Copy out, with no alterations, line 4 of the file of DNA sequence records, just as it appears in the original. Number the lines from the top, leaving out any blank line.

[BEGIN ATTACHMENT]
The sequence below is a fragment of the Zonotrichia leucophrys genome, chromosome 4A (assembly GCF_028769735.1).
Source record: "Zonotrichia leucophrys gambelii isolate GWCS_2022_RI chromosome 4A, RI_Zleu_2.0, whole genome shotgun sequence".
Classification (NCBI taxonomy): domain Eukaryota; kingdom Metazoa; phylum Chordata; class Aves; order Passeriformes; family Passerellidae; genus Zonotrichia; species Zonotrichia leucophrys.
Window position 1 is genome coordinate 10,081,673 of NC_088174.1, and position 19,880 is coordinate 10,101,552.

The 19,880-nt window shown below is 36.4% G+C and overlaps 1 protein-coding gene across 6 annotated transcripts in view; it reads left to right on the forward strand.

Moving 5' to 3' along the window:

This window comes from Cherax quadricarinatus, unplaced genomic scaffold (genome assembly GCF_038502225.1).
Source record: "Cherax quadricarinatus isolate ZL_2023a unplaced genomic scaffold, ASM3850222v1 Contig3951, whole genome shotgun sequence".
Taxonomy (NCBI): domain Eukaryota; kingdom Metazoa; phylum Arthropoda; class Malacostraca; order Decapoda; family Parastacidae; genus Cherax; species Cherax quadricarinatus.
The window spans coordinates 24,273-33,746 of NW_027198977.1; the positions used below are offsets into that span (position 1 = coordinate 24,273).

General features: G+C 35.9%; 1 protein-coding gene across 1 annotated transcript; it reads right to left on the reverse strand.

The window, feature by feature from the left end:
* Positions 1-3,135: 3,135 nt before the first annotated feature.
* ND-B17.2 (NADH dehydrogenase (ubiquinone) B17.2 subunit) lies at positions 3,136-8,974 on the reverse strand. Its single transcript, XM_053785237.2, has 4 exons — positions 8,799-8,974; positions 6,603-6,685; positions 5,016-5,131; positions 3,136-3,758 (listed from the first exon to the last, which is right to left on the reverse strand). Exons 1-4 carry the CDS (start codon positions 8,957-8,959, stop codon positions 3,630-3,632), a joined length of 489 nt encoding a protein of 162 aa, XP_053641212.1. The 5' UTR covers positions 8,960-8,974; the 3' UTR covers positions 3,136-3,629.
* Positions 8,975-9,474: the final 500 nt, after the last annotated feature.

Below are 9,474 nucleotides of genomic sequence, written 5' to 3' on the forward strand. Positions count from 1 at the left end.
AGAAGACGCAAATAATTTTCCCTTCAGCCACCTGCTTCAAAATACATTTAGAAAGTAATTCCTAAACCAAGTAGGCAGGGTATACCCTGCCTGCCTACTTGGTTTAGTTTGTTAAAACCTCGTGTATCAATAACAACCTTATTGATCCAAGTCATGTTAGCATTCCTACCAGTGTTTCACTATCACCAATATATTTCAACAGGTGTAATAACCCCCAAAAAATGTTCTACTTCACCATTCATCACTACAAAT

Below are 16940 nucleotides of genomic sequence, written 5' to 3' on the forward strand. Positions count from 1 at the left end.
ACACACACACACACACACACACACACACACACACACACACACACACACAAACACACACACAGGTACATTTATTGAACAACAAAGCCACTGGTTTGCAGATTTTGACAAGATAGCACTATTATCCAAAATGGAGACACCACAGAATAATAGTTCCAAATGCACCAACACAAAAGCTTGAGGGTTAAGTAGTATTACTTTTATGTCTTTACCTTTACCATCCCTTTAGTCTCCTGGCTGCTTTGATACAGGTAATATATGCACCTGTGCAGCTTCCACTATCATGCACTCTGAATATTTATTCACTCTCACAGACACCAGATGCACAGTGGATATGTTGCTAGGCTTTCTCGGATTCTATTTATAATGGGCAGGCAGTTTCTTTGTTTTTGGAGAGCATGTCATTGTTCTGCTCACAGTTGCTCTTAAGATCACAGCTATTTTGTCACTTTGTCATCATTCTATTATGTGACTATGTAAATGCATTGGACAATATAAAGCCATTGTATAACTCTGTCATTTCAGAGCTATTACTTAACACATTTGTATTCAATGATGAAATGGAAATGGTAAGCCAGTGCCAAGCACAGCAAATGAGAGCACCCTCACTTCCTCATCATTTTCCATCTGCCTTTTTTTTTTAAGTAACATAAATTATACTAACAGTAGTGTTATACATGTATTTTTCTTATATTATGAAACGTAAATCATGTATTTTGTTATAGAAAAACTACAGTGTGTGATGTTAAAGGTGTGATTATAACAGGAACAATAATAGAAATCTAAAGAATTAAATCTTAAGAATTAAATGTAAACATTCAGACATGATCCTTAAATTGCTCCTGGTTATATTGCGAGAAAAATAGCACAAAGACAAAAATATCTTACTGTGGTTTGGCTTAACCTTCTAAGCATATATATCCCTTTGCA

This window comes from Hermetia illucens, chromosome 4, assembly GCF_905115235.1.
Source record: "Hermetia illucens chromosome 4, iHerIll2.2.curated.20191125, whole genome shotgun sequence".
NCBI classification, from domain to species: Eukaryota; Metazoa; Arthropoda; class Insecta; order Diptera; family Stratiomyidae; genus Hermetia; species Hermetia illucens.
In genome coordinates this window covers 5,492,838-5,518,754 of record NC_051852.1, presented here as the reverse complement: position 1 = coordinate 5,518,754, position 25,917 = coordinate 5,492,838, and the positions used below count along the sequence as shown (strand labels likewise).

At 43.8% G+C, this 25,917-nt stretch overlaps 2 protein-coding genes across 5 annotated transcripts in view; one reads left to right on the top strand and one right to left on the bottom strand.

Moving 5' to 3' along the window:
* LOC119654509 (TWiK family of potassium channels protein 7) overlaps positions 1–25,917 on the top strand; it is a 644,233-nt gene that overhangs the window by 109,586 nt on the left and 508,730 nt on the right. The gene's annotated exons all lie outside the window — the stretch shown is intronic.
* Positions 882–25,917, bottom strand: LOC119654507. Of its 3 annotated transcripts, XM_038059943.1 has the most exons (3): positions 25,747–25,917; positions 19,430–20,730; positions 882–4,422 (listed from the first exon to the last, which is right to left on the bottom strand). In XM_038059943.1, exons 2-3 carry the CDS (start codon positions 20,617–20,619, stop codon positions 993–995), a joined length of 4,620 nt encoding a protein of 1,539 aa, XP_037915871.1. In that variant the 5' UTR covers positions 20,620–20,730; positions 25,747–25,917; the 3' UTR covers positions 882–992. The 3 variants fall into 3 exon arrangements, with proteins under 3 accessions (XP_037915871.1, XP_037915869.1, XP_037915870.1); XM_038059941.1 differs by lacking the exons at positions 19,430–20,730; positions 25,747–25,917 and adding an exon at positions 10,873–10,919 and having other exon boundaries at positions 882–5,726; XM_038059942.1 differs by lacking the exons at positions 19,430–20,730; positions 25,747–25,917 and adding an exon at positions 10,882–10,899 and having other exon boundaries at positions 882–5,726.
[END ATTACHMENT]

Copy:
Window position 1 is genome coordinate 10,081,673 of NC_088174.1, and position 19,880 is coordinate 10,101,552.